Invincible Ultimate Collection Vol. 2
Publisher: Image Comics
Price: $34.99 US, HC
**** 1/2 (out of five)
One of the biggest complaints I hear about comic books nowadays is how superhero series have become too predictable.
The characters many of us grew up with have become so iconic that you can never push them to much of an edge and thus you never fear for or with them nor feel too invested in their lives.
Invincible has been the antidote for these musty old superhero stalwarts for almost three years now, thanks to a fantastic blend of action, humour and romance, courtesy of wonder-boy writer Robert Kirkman (The Walking Dead, Marvel Team-Up) and artists Ryan Ottley and Cory Walker.
Essentially, Invincible is what legends like Stan Lee and Jack Kirby, Steve Ditko and the rest would come up with if they were shaking up the industry now instead of 40 years ago, when they combined teen romance titles with men in tights and came up with titles like Spider-Man, the Fantastic Four, the Incredible Hulk and more.
This isn’t the grim-and-gritty real-world crapola that has dominated so much of the genre over the past 20 years. Invincible is like life: some ups, some downs, some babes, some bad guys — but in a flying-without-an-airplane kind of way.
Volume 2, collecting the entire second year of the series along with a boatload of bonus material, opens with Mark Grayson, a.k.a. teen hero Invincible, recovering from learning the staggering truth that his father is actually a supervillain.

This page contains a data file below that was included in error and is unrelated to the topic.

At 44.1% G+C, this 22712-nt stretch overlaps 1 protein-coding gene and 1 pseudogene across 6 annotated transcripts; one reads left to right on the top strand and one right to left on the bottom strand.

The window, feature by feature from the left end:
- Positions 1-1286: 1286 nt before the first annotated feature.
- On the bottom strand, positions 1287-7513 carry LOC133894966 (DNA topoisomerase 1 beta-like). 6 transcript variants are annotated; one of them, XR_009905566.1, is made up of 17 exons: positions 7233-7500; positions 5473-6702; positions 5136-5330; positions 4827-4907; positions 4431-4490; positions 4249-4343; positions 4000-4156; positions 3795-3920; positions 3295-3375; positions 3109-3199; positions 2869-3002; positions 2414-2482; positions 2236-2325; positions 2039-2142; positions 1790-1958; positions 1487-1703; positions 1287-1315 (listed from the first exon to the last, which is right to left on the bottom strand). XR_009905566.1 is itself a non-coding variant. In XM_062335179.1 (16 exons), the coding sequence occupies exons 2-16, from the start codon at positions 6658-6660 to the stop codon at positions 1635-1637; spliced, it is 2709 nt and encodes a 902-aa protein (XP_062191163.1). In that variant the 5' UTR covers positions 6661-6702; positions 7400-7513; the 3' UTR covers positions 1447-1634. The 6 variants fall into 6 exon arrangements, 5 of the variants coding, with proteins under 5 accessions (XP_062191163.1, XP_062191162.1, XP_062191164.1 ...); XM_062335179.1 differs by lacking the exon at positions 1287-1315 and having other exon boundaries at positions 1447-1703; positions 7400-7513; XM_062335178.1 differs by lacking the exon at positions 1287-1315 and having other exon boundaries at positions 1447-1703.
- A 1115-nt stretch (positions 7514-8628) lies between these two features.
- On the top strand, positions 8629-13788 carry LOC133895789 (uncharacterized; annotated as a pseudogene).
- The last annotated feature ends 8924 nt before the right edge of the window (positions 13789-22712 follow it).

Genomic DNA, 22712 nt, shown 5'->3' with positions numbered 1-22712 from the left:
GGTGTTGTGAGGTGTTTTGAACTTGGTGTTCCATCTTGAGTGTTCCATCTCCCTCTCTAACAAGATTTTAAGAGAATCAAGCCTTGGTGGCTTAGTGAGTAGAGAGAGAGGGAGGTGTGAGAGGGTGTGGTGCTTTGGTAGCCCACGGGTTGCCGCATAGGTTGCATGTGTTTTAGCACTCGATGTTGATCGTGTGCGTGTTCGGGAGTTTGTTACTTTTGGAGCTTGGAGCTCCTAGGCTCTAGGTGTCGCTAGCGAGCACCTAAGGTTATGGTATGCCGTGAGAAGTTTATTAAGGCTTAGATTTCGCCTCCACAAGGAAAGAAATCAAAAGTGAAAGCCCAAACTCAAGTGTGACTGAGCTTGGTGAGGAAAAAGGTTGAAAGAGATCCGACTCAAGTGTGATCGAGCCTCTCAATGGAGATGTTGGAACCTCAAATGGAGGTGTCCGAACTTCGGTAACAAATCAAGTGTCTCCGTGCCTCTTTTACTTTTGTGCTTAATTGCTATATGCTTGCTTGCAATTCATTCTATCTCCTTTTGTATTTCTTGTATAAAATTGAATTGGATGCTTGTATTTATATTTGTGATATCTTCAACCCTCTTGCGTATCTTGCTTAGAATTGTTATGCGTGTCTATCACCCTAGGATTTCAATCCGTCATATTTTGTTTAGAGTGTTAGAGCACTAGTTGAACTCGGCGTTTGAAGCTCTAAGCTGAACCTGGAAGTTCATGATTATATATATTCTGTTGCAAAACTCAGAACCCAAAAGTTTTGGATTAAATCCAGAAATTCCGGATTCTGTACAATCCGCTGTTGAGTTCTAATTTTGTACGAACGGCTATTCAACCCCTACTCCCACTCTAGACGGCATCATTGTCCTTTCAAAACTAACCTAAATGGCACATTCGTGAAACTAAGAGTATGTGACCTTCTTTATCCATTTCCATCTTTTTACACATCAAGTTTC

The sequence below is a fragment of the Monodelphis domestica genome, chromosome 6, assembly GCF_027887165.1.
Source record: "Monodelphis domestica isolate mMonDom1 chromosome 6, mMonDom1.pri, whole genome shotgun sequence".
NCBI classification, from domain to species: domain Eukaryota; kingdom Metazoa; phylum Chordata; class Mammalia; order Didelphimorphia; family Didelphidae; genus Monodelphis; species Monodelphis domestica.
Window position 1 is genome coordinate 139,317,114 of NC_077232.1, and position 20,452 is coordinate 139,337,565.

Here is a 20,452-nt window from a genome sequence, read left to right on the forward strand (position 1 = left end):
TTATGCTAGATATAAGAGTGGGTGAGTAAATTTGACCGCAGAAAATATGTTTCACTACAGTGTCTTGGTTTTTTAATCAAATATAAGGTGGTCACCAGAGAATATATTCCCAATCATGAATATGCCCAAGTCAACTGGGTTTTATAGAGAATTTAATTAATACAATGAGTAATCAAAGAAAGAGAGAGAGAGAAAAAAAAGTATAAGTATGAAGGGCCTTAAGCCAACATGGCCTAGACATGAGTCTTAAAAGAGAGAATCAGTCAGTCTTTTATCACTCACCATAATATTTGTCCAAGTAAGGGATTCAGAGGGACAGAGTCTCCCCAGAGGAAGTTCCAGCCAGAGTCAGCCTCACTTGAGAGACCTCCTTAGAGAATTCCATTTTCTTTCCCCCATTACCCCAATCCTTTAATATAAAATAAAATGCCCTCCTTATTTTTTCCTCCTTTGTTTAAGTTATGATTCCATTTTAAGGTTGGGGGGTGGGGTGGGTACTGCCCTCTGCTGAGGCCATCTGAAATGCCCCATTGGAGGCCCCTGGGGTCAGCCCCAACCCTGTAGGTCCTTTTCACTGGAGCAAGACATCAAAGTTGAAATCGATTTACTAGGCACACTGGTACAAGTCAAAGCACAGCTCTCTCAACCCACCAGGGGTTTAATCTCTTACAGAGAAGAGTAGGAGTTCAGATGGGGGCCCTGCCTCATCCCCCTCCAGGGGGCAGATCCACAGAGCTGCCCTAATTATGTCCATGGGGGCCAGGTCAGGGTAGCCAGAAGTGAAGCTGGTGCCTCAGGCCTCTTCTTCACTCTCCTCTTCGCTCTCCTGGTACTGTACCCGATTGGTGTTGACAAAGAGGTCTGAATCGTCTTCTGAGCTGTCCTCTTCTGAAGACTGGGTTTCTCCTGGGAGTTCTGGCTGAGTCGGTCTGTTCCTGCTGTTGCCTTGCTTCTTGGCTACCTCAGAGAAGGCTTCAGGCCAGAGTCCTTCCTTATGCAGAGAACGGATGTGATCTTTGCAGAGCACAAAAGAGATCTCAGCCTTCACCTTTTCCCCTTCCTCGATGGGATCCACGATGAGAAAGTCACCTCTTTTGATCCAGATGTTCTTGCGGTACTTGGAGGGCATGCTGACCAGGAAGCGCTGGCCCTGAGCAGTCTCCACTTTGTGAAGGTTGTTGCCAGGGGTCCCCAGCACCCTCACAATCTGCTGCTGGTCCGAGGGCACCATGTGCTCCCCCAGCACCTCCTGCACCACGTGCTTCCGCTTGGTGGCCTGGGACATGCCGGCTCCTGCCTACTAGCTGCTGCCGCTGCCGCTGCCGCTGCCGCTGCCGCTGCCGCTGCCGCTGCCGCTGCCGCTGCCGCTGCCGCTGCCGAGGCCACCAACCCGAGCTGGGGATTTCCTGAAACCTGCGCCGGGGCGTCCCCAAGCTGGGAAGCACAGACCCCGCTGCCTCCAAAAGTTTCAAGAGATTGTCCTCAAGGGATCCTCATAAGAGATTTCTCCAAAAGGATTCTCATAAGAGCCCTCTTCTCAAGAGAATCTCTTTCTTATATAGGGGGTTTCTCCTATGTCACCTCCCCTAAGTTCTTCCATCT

But never a series to dwell on the downers too long, Mark is pressed right back into helping save the world by helping stop a global invasion, rescuing a mission to Mars and stepping up to wear a dress in a wedding to the queen of a species of fishy sea-dwellers!
This volume shows this series really gaining momentum and establishing a pile of key little plot points that creep up later. This collection isn’t just ultimate — it’s essential.
DMZ Vol. 1: On The Ground
Publisher: Vertigo/DC Comics
Price: $13.50/$9.99 US (Paperback)
**** (out of five)
Most people have had a crappy summer job or internship, but Matty Roth has got us all beat.
He’s been hired as a photo tech intern for Liberty News, what he thinks will be a desk job, only to find out he’s going into the DMZ — Manhattan.
There’s a war on between the United States and the so-called Free States and now Matty’s stuck in the middle — thanks to the fact his ride gets blown up the second he touches down.
With the help of a sympathetic local, Matty survives his first few days in the DMZ and then begins the slow process of documenting the lives of the remaining New Yorkers, who much to his surprise, aren’t all savages living off fried rats.
Writer Brian Wood (Demo, Local) and artist Riccardo Burchielli paint a vivid portrait of the never-say-die spirit of NYC in this slick and significant new Vertigo series.